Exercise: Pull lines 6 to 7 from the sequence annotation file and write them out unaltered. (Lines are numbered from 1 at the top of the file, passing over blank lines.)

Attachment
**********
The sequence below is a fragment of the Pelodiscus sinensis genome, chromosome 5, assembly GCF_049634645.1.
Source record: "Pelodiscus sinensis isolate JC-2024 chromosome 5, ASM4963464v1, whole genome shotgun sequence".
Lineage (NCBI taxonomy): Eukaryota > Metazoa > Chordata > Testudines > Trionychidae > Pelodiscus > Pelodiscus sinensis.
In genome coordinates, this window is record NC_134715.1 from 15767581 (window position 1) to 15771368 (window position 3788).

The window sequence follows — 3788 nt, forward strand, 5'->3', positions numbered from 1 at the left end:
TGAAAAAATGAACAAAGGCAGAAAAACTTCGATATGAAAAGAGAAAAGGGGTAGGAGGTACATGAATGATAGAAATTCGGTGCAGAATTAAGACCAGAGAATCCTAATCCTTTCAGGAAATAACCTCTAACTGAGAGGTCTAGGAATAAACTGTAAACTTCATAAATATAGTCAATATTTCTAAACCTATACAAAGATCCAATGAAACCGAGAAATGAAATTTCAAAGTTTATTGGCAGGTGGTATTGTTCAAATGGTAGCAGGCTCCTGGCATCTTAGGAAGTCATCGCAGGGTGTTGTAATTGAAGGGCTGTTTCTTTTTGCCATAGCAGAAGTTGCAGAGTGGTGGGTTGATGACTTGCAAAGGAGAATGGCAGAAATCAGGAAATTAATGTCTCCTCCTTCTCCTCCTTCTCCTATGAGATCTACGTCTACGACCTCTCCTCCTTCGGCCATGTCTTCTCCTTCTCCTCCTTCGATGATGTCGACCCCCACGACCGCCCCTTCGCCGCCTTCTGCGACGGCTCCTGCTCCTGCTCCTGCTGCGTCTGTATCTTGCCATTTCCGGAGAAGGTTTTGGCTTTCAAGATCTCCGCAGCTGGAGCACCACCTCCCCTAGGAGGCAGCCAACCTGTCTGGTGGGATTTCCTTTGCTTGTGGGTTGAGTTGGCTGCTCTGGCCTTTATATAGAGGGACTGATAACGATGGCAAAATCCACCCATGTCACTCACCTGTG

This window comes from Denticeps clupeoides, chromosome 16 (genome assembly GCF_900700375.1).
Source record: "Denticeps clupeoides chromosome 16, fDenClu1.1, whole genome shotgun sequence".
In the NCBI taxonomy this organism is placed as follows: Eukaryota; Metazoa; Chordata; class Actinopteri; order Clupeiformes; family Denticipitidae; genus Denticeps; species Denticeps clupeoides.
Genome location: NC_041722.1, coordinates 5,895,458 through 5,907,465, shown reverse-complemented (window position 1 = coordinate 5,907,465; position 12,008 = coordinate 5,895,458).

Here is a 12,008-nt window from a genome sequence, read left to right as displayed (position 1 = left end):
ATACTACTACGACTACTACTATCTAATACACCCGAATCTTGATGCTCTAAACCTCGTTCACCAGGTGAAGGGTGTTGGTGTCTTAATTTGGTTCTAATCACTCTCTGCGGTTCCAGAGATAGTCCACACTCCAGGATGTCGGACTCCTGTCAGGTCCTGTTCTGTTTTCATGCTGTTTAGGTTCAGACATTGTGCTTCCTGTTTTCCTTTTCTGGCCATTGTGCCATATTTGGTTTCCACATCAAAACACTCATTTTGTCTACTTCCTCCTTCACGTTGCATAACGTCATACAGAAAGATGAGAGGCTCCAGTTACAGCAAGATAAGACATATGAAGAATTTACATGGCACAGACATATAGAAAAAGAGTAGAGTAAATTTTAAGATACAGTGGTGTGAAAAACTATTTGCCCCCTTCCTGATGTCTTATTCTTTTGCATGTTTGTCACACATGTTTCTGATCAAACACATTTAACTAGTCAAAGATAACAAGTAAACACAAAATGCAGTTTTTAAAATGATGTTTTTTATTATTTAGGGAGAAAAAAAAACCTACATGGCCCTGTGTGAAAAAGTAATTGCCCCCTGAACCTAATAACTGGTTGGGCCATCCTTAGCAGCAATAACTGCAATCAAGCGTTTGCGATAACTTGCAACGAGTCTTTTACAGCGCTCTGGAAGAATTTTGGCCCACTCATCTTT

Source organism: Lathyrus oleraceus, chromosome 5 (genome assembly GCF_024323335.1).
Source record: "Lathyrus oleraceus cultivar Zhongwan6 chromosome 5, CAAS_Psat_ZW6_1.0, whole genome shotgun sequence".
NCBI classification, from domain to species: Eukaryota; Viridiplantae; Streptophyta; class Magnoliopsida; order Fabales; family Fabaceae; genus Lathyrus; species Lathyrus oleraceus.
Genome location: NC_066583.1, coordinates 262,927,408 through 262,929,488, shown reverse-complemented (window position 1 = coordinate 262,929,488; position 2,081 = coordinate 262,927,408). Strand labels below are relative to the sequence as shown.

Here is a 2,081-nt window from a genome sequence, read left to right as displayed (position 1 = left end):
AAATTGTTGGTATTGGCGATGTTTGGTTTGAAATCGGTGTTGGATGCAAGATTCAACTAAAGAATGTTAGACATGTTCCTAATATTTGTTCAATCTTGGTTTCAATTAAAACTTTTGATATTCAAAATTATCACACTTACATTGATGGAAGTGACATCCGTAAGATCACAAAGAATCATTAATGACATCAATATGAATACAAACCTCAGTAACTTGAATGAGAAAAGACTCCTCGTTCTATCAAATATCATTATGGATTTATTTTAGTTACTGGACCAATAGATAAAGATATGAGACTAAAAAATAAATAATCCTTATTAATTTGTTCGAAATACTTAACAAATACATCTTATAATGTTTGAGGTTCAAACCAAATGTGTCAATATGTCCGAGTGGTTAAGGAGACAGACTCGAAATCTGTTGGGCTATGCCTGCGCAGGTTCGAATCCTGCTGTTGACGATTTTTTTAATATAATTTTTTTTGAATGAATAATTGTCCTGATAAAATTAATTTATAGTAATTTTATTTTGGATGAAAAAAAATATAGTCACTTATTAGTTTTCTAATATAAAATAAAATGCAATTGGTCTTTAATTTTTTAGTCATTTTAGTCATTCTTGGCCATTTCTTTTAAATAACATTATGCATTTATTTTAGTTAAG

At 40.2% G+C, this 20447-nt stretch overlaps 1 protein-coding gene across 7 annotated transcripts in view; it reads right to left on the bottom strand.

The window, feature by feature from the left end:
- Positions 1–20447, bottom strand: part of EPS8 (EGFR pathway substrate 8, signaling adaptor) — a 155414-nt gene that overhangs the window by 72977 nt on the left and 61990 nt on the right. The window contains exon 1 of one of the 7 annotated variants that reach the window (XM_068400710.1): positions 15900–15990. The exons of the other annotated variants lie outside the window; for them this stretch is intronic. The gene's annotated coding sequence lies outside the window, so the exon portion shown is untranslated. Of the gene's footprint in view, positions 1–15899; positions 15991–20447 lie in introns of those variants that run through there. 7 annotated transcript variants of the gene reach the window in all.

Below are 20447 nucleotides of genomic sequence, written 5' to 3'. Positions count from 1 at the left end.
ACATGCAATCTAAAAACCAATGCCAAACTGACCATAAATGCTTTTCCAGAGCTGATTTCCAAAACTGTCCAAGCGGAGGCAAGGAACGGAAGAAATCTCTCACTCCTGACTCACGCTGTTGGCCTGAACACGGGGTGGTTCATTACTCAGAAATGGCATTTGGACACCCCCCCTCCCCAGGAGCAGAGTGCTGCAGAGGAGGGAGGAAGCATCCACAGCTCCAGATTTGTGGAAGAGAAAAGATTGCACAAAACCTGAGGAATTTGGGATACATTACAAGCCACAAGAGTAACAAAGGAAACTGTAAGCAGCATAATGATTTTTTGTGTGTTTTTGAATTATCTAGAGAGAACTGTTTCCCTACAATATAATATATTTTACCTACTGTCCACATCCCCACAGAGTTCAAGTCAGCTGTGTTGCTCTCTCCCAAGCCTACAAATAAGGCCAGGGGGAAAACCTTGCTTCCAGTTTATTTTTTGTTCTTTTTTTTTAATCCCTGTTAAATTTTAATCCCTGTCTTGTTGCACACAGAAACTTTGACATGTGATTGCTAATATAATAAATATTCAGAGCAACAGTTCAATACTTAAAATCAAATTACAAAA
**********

TGAAAAAATGAACAAAGGCAGAAAAACTTCGATATGAAAAGAGAAAAGGGGTAGGAGGTACATGAATGATAGAAATTCGGTGCAGAATTAAGACCAGAGAATCCTAATCCTTTCAGGAAATAACCTCTAACTGAGAGGTCTAGGAATAAACTGTAAACTTCATAAATATAGTCAATATTTCTAAACCTATACAAAGATCCAATGAAACCGAGAAATGAAATTTCAAAGTTTATTGGCAGGTGGTATTGTTCAAATGGTAGCAGGCTCCTGGCATCTTAGGAAGTCATCGCAGGGTGTTGTAATTGAAGGGCTGTTTCTTTTTGCCATAGCAGAAGTTGCAGAGTGGTGGGTTGATGACTTGCAAAGGAGAATGGCAGAAATCAGGAAATTAATGTCTCCTCCTTCTCCTCCTTCTCCTATGAGATCTACGTCTACGACCTCTCCTCCTTCGGCCATGTCTTCTCCTTCTCCTCCTTCGATGATGTCGACCCCCACGACCGCCCCTTCGCCGCCTTCTGCGACGGCTCCTGCTCCTGCTCCTGCTGCGTCTGTATCTTGCCATTTCCGGAGAAGGTTTTGGCTTTCAAGATCTCCGCAGCTGGAGCACCACCTCCCCTAGGAGGCAGCCAACCTGTCTGGTGGGATTTCCTTTGCTTGTGGGTTGAGTTGGCTGCTCTGGCCTTTATATAGAGGGACTGATAACGATGGCAAAATCCACCCATGTCACTCACCTGTG

This window comes from Denticeps clupeoides, chromosome 16 (genome assembly GCF_900700375.1).